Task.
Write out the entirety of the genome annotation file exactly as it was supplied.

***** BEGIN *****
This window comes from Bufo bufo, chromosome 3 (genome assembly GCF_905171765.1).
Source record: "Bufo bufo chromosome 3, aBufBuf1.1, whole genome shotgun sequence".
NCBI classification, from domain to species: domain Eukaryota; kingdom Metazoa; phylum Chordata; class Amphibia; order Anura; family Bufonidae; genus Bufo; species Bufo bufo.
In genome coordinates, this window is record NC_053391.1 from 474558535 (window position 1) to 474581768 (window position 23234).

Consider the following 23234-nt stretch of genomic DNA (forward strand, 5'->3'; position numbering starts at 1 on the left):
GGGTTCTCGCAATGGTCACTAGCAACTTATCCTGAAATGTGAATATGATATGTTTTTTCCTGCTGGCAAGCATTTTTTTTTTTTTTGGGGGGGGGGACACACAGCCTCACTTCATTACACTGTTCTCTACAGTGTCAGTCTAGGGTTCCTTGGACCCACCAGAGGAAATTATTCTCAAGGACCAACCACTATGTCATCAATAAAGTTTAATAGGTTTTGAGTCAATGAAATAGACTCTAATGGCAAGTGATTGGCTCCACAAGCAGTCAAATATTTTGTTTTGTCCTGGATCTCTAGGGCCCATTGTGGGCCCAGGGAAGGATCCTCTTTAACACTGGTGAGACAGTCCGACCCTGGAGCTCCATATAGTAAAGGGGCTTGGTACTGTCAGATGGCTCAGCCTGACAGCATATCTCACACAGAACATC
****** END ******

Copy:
This window comes from Bufo bufo, chromosome 3 (genome assembly GCF_905171765.1).
Source record: "Bufo bufo chromosome 3, aBufBuf1.1, whole genome shotgun sequence".
NCBI classification, from domain to species: domain Eukaryota; kingdom Metazoa; phylum Chordata; class Amphibia; order Anura; family Bufonidae; genus Bufo; species Bufo bufo.
In genome coordinates, this window is record NC_053391.1 from 474558535 (window position 1) to 474581768 (window position 23234).

Consider the following 23234-nt stretch of genomic DNA (forward strand, 5'->3'; position numbering starts at 1 on the left):
GGGTTCTCGCAATGGTCACTAGCAACTTATCCTGAAATGTGAATATGATATGTTTTTTCCTGCTGGCAAGCATTTTTTTTTTTTTTGGGGGGGGGGACACACAGCCTCACTTCATTACACTGTTCTCTACAGTGTCAGTCTAGGGTTCCTTGGACCCACCAGAGGAAATTATTCTCAAGGACCAACCACTATGTCATCAATAAAGTTTAATAGGTTTTGAGTCAATGAAATAGACTCTAATGGCAAGTGATTGGCTCCACAAGCAGTCAAATATTTTGTTTTGTCCTGGATCTCTAGGGCCCATTGTGGGCCCAGGGAAGGATCCTCTTTAACACTGGTGAGACAGTCCGACCCTGGAGCTCCATATAGTAAAGGGGCTTGGTACTGTCAGATGGCTCAGCCTGACAGCATATCTCACACAGAACATC